How I found a vulnerability at Capital One

Two weeks ago I went to the hackathon HackNotts, and while working on the project with my team (by the way, we won 2 Amazon Echo dots each), I decided to have a look at one of the sponsors, Capital One, what they do and what jobs are available within their company.

I found out they have a subdomain named blog.capitalone.co.uk.

When I clicked on blog.capitalone.co.uk the page told me that it has not yet been mapped. DNS records showed that the subdomain had a CNAME record pointed to capitaloneukblogs.wordpress.com. To explain, the CNAME record is basically like a mirror of another website.

DNS record of the subdomain

So I registered an account on WordPress

I edited my username for privacy

Later, I paid £85 on WordPress to map the domain to my WordPress account. I had full control of the subdomain!

I reported it straight away at HackNotts. Here is a screenshot of the page:

How subdomain looked after takeover

Here is proof on Web Archive showing the same picture: https://web.archive.org/web/20161126161620/http://blog.capitalone.co.uk . Having full control meant I could have done whatever I wanted, install my own SSL certificate, pretend to be Capital One and steal credentials and much more.

After I reported it, the Capital One team asked questions as to how I did it and why it happened. I walked them through the process and told them explicitly that I have no malicious intentions, my goal is to help them etc. Immediately after, a member of their team went on the phone with their security department and higher management (that’s what I was told). After it was reported their team had promised me a number of things such as an internship, a possible bounty, and other things. I was told someone would get in touch with me between Monday to Friday. Unfortunately, no one got in touch with me….

I did make multiple attempts to contact Capital One about this issue, and they said they would respond in a specified timeframe. Unfortunately, that timeframe passed and I tried calling and sent an email to no avail. Thus, I have decided to go public in the hopes that more attention will be drawn to this issue and wider problems surrounding cybersecurity and human ethics.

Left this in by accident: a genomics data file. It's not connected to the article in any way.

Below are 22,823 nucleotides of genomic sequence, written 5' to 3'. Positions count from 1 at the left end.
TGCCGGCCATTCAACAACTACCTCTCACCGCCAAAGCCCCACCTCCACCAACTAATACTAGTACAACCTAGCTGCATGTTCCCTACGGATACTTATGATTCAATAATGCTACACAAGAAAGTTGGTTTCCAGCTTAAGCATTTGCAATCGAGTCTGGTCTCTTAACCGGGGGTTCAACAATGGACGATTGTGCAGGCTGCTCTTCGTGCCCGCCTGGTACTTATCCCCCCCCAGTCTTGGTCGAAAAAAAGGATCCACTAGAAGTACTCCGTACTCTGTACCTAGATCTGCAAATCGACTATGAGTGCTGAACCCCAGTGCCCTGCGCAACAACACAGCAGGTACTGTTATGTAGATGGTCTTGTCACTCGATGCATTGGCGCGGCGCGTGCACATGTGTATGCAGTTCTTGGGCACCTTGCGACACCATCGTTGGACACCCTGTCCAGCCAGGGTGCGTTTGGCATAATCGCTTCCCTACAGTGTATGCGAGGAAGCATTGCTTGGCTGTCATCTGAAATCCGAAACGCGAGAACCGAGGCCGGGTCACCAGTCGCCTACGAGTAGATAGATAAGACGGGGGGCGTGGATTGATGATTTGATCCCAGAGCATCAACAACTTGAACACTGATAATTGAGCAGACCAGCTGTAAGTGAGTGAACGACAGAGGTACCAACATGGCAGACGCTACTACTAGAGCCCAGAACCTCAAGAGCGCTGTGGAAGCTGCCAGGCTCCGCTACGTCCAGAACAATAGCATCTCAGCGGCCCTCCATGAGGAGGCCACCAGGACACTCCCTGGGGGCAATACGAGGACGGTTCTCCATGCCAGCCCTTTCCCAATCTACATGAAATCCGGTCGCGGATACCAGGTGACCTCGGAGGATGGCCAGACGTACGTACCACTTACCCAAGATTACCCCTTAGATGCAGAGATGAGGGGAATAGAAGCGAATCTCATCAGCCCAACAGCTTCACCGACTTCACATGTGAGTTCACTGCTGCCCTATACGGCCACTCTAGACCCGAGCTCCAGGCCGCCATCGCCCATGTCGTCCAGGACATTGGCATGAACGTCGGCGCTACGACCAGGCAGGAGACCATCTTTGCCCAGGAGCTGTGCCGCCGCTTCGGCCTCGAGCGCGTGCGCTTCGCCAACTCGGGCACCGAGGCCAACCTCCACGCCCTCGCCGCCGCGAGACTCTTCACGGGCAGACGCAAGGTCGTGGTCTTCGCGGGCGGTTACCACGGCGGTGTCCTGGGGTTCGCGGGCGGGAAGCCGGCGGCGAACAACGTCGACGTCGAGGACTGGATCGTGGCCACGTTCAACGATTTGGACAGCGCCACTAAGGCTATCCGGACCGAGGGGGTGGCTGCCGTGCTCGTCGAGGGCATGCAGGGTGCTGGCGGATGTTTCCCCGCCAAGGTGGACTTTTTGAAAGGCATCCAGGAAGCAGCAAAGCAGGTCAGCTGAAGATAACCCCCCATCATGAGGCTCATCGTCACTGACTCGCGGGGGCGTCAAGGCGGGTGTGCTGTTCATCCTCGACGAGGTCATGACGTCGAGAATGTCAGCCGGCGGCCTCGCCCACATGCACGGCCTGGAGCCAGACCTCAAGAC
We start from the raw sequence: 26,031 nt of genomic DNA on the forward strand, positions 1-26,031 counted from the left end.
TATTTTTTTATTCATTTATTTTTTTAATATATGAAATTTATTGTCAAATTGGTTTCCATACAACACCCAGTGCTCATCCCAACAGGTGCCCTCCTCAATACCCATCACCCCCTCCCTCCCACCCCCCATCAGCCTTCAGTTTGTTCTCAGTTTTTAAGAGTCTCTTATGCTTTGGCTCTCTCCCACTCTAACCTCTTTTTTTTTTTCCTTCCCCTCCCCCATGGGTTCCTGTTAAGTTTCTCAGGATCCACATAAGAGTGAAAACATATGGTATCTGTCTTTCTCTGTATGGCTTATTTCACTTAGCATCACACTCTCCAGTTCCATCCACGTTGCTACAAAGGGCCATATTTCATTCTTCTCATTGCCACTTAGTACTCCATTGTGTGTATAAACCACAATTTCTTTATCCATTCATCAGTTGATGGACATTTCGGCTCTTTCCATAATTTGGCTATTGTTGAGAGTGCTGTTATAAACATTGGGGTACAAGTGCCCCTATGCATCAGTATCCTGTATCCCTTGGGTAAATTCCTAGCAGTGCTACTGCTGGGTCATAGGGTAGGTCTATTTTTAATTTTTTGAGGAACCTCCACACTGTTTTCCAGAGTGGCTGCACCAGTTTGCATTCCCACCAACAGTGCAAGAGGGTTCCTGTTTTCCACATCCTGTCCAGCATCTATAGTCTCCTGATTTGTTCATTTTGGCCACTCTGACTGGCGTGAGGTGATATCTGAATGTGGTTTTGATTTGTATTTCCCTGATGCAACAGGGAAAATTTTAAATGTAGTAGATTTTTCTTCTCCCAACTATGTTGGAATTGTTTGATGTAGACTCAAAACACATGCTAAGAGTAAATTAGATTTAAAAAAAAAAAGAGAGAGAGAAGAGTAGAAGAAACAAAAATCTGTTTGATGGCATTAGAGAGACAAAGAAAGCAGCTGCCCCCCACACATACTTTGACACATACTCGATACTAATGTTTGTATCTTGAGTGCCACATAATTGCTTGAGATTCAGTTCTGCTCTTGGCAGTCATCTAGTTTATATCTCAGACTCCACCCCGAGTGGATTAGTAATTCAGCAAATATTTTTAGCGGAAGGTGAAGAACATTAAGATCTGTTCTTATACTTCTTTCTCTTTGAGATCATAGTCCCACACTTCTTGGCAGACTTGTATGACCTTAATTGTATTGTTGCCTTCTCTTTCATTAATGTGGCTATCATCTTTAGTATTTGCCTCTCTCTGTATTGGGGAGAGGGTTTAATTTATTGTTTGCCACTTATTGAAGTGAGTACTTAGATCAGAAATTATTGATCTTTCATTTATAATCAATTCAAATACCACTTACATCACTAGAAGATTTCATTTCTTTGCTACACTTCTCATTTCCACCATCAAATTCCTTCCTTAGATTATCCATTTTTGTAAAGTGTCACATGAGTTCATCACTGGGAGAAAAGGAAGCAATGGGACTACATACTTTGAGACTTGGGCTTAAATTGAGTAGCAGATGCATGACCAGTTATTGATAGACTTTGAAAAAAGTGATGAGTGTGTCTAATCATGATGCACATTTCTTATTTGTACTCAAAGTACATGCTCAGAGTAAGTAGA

I am disappointed that a company of this size has not kept its word.

More proof:

http://archive.is/N5jdn

Just to put in to context, this is how much people were getting from other companies. Similar domain takeovers and bounties paid:

https://hackerone.com/reports/32825 -$1680 paid

https://hackerone.com/reports/154425 -$3000 paid

https://hackerone.com/reports/149679 -$2,250 paid etc

I explicitly told Capital One that if they did pay me a money bounty I would NOT accept cash bounty rather a voucher or a physical item. This is due to many personal and other reasons and personal believes.

Capital One fixed this issue by the end of the hackathon.

EDIT 1(02.12 7th of November)

I would like to point out that I respect Capital One. I was greatly impressed with how quickly they fixed the vulnerability. I am very grateful with their other actions, for example them sponsoring hackathons, which in my opinion is great and helps young coders develop. This article is about me sharing my personal experience in my personal blog.

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